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Even in countries where the effects of the Covid-19 pandemic are decreasing, hybrid ways of working – between the office and employees’ homes – have become the norm for many, if not most, organisations. And that means it is an absolute priority to secure systems used across on-premise and remote locations.
In this article, we look at five key things to do to ensure compliance and security as workforces begin to return to the office, but with the assumption that some level of remote work is here to stay.
1. Evaluate your compliance and security systems
Many organisations implemented radical measures when suddenly faced with the fait accompli of a remote workforce. Decisions may have been spur-of-the-moment and, more than a year later, the adoption of tools deployed in those situations could have become quite extended.
Now these platforms – notably in messaging, video-conferencing, collaboration, remote support and data storage – need to be re-evaluated with regard to compliance, data confidentiality and security principles such as integrity and availability.
2. Be aware of security at all times
When employees were overwhelmingly office-based, it was possible to remind them constantly of the importance of security by means of visual forms of communication around the workplace. To continue that in a situation of hybrid working, these reminders need to be transmitted virtually into the homes of remote workers.
For example, gamification is one of the methods that can reinforce sensitivity to security and the formation of good practices.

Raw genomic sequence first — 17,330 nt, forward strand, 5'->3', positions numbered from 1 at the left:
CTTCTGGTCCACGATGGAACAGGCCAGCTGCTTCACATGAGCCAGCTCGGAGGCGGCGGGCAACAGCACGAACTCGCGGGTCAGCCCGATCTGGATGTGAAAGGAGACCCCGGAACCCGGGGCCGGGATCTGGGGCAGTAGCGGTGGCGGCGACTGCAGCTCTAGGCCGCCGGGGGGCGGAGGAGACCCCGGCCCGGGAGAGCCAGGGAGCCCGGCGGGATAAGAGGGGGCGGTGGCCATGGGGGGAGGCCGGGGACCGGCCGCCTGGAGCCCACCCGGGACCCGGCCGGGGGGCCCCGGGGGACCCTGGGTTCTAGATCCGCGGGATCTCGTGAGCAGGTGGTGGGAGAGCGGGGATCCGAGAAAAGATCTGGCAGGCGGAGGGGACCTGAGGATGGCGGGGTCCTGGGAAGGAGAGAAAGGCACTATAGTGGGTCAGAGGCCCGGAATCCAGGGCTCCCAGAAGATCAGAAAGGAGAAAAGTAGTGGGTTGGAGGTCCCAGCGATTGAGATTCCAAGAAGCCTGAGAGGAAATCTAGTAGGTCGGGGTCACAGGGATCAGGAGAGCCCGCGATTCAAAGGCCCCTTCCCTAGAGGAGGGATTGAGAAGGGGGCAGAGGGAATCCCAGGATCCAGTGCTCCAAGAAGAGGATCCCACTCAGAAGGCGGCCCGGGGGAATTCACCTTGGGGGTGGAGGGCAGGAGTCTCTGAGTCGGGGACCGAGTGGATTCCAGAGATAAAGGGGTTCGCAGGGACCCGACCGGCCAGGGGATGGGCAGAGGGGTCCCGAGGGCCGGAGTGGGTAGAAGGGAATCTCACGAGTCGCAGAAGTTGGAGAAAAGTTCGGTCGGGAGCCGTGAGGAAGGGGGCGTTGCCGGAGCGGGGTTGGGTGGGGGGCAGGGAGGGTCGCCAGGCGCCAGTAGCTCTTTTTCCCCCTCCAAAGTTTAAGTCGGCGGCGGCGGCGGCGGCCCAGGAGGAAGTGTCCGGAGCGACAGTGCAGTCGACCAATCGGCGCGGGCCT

3. Extend the risk perimeter
With many employees choosing to work from home permanently and only occasionally come into the office, their home becomes part of the risk perimeter for the organisation. So it is essential to extend a policy of zero tolerance to any connected hardware, such as smart TVs, internet-connected fitness equipment, intelligent speakers, cameras, and so on, at the employee’s home.
Also, consider making a virtual background mandatory for employees on video-conference calls so that third parties can’t see the homes of staff members and potential ways in. You can also help your workforce to separate their networks so that domestic appliances live on a distinct sub-network to that of their professional hardware. Try to see the homes of employees as an extension of the enterprise network.
4. Establish uniform policies for employees at home and in the office
When working between the office and employees’ homes, the physical security perimeter no longer exists. So, staff members on-site must be afforded similar – zero – levels of confidence in a similar way to those in the remote workforce, in terms of security. That means that a VPN, if deployed, must always be used across all locations.
Also, multi-factor authentication is equally indispensable. Meanwhile, keep a constant eye on the hardware and habits of users in order to establish a coherent policy to govern alerts and responses.
5. Backup, backup again and test it regularly
You really have to make sure that data generated by remote workers and those on-site is backed up – and, critically, that backups are tested regularly. That includes data resident on staff portable hardware, as well as data stored in the cloud.
With the number of ransomware attacks on the rise, it is essential to be able to guarantee that activity can continue if you are hit. If your organisation has the financial means, it is worth storing primary and backup data in different clouds.
Read more on remote working
- Top five threats to compliance during the pandemic. We survey the top five pandemic compliance threats – remote working, Covid tracking, criminal exploits, compliance measures slipping, and heightened enforcement to come.
- Podcast: Remote compliance assessments and how they are done. Remote working adds to IT compliance risks, but doesn’t remove the need to assess compliance. How are remote compliance assessments carried out and how can you prepare for them?